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Nutrition Informatics Blog

Oct

8

Health IT Week: Consumer Health IT and More

Submitted By Kathleen Pellechia, RD

On Monday, September 16, I participated in the webcast version of the Consumer Health IT Summit, which was part of the 8th annual National Health IT Week celebration held in Washington, DC. Throughout the week, a variety of in-person and online presentations and discussions were held, focusing on the importance of national, system-wide adoption of health information technology (IT). The need for this technology is even more pressing in the wake of health care reform. According to the National Health IT Week Web site, more than 375 organizations participated this year (a 42% increase compared to 2012), which the U.S. Senate recognized by passing a Resolution declaring it National Health IT Week.

The Consumer Health IT Summit brought together a panel of speakers for presentations in the morning, followed by breakout networking sessions in the afternoon for those who attended on-site.

Some of the speakers included:

·   Farzad Mostashari, MD, ScM, national coordinator for Health IT, the Office of the National Coordinator for Health IT (ONC), Dept of Health and Human Services (HHS)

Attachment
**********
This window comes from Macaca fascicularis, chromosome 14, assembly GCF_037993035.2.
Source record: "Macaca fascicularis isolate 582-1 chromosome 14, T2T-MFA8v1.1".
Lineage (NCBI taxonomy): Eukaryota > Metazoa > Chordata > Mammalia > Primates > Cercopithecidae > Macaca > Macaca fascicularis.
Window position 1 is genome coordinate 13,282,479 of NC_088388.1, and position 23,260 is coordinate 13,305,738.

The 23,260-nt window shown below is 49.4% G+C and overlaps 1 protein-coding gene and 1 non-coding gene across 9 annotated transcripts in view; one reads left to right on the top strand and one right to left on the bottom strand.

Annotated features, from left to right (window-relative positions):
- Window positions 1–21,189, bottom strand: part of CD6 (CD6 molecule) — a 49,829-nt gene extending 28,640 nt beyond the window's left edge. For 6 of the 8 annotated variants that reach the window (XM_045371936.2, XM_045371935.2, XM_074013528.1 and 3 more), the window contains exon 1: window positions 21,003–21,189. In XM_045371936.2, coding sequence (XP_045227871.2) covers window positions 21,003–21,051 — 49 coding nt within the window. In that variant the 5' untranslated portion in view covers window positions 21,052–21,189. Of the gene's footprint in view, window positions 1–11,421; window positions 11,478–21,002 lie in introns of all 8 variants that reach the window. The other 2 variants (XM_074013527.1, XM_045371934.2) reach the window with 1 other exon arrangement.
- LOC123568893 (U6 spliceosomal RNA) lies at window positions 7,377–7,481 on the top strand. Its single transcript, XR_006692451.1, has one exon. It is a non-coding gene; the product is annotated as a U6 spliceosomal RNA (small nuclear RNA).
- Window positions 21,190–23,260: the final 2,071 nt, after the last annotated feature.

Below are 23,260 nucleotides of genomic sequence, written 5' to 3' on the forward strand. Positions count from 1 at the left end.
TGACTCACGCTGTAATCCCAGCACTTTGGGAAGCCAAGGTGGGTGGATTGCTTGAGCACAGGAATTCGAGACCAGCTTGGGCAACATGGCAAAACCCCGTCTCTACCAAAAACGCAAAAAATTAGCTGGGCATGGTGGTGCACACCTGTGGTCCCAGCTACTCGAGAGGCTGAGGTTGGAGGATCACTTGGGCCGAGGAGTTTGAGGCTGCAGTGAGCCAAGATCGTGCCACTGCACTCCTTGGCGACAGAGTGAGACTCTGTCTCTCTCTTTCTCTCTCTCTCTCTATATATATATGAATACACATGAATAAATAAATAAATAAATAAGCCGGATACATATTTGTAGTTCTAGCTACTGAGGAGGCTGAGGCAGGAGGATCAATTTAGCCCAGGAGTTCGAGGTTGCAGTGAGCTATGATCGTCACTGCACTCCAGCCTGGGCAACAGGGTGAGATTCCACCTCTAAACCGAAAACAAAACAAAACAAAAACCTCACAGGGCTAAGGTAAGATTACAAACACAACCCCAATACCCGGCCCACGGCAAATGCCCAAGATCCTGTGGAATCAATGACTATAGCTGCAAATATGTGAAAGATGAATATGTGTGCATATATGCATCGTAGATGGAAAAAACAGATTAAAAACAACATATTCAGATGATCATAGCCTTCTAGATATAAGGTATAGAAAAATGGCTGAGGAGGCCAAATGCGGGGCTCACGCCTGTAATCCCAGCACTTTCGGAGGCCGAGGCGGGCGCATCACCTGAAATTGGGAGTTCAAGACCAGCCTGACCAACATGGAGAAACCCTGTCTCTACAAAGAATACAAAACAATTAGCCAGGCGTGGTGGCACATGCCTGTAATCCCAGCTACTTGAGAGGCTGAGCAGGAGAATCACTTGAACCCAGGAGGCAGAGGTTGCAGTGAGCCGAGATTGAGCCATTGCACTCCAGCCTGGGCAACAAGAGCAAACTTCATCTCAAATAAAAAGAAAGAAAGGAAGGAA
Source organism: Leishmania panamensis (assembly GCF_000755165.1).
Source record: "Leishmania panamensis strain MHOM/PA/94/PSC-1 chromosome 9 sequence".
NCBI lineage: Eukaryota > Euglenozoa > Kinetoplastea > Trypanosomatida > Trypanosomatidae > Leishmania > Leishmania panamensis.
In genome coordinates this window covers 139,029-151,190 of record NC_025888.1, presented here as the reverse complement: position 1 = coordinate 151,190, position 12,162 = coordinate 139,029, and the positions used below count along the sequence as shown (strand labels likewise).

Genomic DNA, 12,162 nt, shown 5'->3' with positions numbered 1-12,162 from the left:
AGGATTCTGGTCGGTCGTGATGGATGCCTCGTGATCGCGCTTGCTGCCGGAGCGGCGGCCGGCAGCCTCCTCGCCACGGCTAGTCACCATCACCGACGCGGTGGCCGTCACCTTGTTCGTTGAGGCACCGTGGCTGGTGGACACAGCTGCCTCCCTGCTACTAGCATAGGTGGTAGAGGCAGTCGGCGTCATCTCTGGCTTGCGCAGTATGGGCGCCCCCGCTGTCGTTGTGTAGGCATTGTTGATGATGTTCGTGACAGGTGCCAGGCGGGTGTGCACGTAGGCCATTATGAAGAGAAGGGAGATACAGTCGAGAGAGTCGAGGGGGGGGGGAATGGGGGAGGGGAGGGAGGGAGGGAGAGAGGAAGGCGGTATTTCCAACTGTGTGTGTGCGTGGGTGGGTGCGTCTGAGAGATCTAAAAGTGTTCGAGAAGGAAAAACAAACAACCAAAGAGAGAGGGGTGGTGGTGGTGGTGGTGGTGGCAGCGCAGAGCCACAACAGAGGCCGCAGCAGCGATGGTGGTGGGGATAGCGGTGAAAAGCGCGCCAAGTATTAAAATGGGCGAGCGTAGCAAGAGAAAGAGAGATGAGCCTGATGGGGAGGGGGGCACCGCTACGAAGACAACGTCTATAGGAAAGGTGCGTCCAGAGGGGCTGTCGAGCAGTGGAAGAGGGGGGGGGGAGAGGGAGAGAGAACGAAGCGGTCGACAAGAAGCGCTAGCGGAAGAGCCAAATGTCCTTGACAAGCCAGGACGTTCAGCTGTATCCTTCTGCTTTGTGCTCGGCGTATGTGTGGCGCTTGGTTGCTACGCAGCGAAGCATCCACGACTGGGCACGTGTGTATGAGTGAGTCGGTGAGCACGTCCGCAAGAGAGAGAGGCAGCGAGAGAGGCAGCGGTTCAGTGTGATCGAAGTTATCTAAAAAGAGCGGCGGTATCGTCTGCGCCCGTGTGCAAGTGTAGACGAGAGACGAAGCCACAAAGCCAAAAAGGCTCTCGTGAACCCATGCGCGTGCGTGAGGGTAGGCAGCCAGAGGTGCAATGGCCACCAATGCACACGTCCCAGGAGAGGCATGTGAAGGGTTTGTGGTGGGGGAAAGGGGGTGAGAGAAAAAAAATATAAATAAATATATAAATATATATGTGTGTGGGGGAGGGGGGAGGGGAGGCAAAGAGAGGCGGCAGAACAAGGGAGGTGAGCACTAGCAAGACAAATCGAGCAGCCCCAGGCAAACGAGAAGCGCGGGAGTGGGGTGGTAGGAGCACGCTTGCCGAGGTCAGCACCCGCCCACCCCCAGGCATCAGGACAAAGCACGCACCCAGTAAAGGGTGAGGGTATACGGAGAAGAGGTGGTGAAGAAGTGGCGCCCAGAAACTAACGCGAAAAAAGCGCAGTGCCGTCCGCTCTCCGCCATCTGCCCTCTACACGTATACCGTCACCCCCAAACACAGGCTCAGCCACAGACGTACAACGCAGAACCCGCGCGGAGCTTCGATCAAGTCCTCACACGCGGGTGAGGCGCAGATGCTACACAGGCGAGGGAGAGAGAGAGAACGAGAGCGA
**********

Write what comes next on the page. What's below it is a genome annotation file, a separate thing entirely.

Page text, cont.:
·   Patrick Conway, MD, MSc, chief medical officer and director of the Center for Clinical Standards and Quality, Centers for Medicare and Medicaid Services (CMS), HHS

·   Karen L. Smith, MD, PA, family physician and member, Meaningful Use Vanguard Program

·   Robert Tagalicod, director of the Office of E-Health Standards and Services, CMS, HHS

·   Len Lichtenfeld, MD, deputy chief medical officer, American Cancer Society

The overviews, case studies, and examples presented left me with the following “take home” nuggets.

 

Patient/client engagement

This is essential. The users of the technology must find it helpful or they will not use it.

Health history

Patients and caregivers are overwhelmed by the burden of remembering their health history. They need one place (online) to access their medical information, and they want to access that information on a range of technological devices. See the Blue Button Movement.

The challenge concept

Challenge mobile and e-health developers to create tools to meet the needs of the health IT community. “Cloud sourcing” or more importantly “cloud brainstorming” is key to saving time and money. This challenge approach should not only happen at the federal level, but also in our own regional and local communities. We need to work together to adapt and enhance existing technology tools and systems.

What can we do?

As registered dietitians, we need to sit at the discussion table for consumer health IT. We are experts at providing consumers with tools and resources to encourage and establish healthy eating and active lifestyle behaviors. Take a few minutes out of your day to explore healthit.gov. Watch webinars and videos that show best practices, and then bring these ideas to your employer. Challenge your organization to bring health IT to the forefront—one Web site, app, or text message at a time.

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